(from Jersey Coast Anglers Association April 2004 Newsletter)
The New Jersey Public Interest Research Group was joined yesterday by environmental activists in calling for the state to reject the Oyster Creek nuclear power plant's application for a thermal discharge permit.
The New Jersey Pollution Discharge Elimination System permit, which must be renewed every five years by the state Department of Environmental Protection, gives the plant the right to take in and expel water into the creek. Douglas O'Malley, the clean water advocate for NJPIRG, said the plant should be prohibited from pumping water back into the creek until the plant improves the technology it uses and lives up to the standards of the federal Clean Water Act.
"Right now, the plant is not doing that," O'Malley said, holding an enlarged photo of a dead fish as he awaited the start of a press conference.
NJPIRG was joined by representatives of Clean Ocean Action, Save Barnegat Bay, American Littoral Society, Sierra Club, Jersey Coast Anglers Association, Ocean Township Committeeman Robert Kraft and local fishermen. Several said that the amount of water intake and discharge -- about 1.2 billion gallons a day endanger marine life.
Kristen Milligan, Clean Ocean Action's staff scientist, said when the water is taken into the plant, marine life is sometimes absorbed as well.
"It's a turtle killer," she said, alleging that endangered turtles have been sucked in despite the presence of screens on the plant's intake pipes.
According to NJPIRG, a chart supplied by AmerGen Energy, the plant owner, as part of its biological assessment from July 2000 found that there were 15 incidents of turtles being captured by the system between June 1992 and July 2000.
Milligan argued that a closed cycle cooling system would recycle the water it uses and cause less damage to marine life.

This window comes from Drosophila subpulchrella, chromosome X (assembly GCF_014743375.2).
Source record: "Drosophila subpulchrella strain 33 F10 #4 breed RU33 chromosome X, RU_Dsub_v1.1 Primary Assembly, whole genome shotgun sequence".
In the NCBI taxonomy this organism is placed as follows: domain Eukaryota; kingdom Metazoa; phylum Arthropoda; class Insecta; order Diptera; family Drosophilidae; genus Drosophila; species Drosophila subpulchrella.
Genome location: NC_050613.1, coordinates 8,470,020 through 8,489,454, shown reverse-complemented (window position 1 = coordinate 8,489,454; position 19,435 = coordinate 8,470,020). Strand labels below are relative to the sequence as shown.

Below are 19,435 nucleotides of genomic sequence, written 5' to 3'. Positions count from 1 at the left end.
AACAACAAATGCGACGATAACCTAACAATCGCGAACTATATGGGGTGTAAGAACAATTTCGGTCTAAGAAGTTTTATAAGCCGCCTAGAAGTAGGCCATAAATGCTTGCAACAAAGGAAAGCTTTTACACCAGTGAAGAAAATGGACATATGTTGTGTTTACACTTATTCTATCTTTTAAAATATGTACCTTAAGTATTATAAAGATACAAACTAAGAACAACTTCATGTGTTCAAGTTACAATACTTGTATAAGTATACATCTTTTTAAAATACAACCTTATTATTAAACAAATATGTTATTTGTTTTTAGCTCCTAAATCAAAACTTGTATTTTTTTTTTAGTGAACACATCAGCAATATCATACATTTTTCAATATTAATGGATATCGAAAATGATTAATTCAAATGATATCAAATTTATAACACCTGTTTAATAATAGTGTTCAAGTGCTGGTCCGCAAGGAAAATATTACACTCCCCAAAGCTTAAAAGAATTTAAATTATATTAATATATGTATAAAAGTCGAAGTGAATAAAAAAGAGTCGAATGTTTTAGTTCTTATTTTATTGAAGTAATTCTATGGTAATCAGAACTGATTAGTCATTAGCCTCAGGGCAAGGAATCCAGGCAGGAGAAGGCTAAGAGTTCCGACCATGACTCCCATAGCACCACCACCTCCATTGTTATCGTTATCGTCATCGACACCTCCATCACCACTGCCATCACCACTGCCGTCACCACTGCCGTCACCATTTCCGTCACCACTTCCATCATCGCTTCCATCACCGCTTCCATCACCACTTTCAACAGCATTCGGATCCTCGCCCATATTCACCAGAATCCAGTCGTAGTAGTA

The process could reduce the flow of water in and out of the plant by 95 percent, Littoral Society member Tony Totah said.
"It's a proven technology," he said. "We know the results of it."
Plant spokeswoman Gina Scala countered that a closed cooling system poses its own problems.
The system would require the use of cooling towers to cool the water, she said, and the mortality rate for organisms that travel through them is 100 percent. She added that when the plant's 1994 discharge permit was issued, it included a study signed off on by the DEP that concluded the current discharge system had minimal impact on the environment.
"There is no long-term effect on organisms in Barnegat Bay," she said. "The studies we've done show we have the best technology."
Thomas P. Fote, legislative chairman of the Jersey Coast Anglers Association, disagrees. He said that the plant's intake of water was one of the main reasons the fish population in the creek is lower than it was years ago. He added that while the warm water emitted from the plant attracts different types of fish, for young fish the effect can be similar to a moth drawn to flame. "It's very warm there . . . but it kills them," he said.
The last major fish kill at the plant, in September 2002, occurred when the plant's dilution pumps were shut down for maintenance upgrades. The pumps regulate the temperature of water after it has cooled the nuclear reactor and before it is released into the Oyster Creek discharge canal. Water temperatures reached over 100 degrees, killing more than 5,800 fish.
DEP Commissioner Bradley M. Campbell said yesterday the department will consider NJPIRG's request in context of the fish kills in the creek. He added that there are clear federal standards the plant must meet to have its application approved, and that a decision should be made sometime this spring.
Other states have taken similar measures. Last November, the New York Department of Environmental Conservation said it will require the two nuclear power plants at Indian Point to install a cooling system if the company that owns them, Entergy Nuclear Northeast, seeks a renewal of its licenses in 2013 and 2015 respectively.
The Oyster Creek plant will close in 2009 unless Exelon applies to the federal Nuclear Regulatory Commission for a 20-year operating license extension. The plant would need to apply by April or risk being shutdown if the application is pending when the current 40-year license expires
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